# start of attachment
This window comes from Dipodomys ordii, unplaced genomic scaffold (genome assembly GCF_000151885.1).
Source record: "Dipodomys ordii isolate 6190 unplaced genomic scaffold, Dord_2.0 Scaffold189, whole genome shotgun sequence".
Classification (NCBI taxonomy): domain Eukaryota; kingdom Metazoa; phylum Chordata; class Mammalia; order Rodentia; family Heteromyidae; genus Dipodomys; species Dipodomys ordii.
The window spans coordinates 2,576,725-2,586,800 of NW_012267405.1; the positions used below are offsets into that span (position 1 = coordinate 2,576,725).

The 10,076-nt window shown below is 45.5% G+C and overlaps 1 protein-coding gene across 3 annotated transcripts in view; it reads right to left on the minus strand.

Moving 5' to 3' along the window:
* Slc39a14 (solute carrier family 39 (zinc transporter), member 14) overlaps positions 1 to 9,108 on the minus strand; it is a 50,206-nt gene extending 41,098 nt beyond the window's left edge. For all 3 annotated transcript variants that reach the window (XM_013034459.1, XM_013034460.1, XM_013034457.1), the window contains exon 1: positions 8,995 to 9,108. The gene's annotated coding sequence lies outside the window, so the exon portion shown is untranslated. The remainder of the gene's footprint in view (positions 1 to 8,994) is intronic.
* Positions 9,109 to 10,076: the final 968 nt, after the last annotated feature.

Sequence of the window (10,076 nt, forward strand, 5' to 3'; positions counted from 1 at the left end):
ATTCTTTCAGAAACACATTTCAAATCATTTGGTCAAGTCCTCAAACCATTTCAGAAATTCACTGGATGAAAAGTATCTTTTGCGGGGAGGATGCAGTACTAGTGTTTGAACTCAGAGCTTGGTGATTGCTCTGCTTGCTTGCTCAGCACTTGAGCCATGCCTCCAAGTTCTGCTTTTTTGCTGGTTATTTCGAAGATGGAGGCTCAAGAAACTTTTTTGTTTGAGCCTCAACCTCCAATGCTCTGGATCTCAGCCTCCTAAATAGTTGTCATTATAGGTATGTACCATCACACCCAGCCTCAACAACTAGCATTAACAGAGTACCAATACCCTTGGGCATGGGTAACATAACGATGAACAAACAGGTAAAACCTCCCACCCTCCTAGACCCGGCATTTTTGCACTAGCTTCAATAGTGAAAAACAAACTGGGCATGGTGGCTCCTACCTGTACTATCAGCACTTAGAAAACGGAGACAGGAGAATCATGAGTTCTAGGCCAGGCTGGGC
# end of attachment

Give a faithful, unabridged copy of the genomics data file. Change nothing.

This window comes from Dipodomys ordii, unplaced genomic scaffold (genome assembly GCF_000151885.1).
Source record: "Dipodomys ordii isolate 6190 unplaced genomic scaffold, Dord_2.0 Scaffold189, whole genome shotgun sequence".
Classification (NCBI taxonomy): domain Eukaryota; kingdom Metazoa; phylum Chordata; class Mammalia; order Rodentia; family Heteromyidae; genus Dipodomys; species Dipodomys ordii.
The window spans coordinates 2,576,725-2,586,800 of NW_012267405.1; the positions used below are offsets into that span (position 1 = coordinate 2,576,725).

The 10,076-nt window shown below is 45.5% G+C and overlaps 1 protein-coding gene across 3 annotated transcripts in view; it reads right to left on the minus strand.

Moving 5' to 3' along the window:
* Slc39a14 (solute carrier family 39 (zinc transporter), member 14) overlaps positions 1 to 9,108 on the minus strand; it is a 50,206-nt gene extending 41,098 nt beyond the window's left edge. For all 3 annotated transcript variants that reach the window (XM_013034459.1, XM_013034460.1, XM_013034457.1), the window contains exon 1: positions 8,995 to 9,108. The gene's annotated coding sequence lies outside the window, so the exon portion shown is untranslated. The remainder of the gene's footprint in view (positions 1 to 8,994) is intronic.
* Positions 9,109 to 10,076: the final 968 nt, after the last annotated feature.

Sequence of the window (10,076 nt, forward strand, 5' to 3'; positions counted from 1 at the left end):
ATTCTTTCAGAAACACATTTCAAATCATTTGGTCAAGTCCTCAAACCATTTCAGAAATTCACTGGATGAAAAGTATCTTTTGCGGGGAGGATGCAGTACTAGTGTTTGAACTCAGAGCTTGGTGATTGCTCTGCTTGCTTGCTCAGCACTTGAGCCATGCCTCCAAGTTCTGCTTTTTTGCTGGTTATTTCGAAGATGGAGGCTCAAGAAACTTTTTTGTTTGAGCCTCAACCTCCAATGCTCTGGATCTCAGCCTCCTAAATAGTTGTCATTATAGGTATGTACCATCACACCCAGCCTCAACAACTAGCATTAACAGAGTACCAATACCCTTGGGCATGGGTAACATAACGATGAACAAACAGGTAAAACCTCCCACCCTCCTAGACCCGGCATTTTTGCACTAGCTTCAATAGTGAAAAACAAACTGGGCATGGTGGCTCCTACCTGTACTATCAGCACTTAGAAAACGGAGACAGGAGAATCATGAGTTCTAGGCCAGGCTGGGC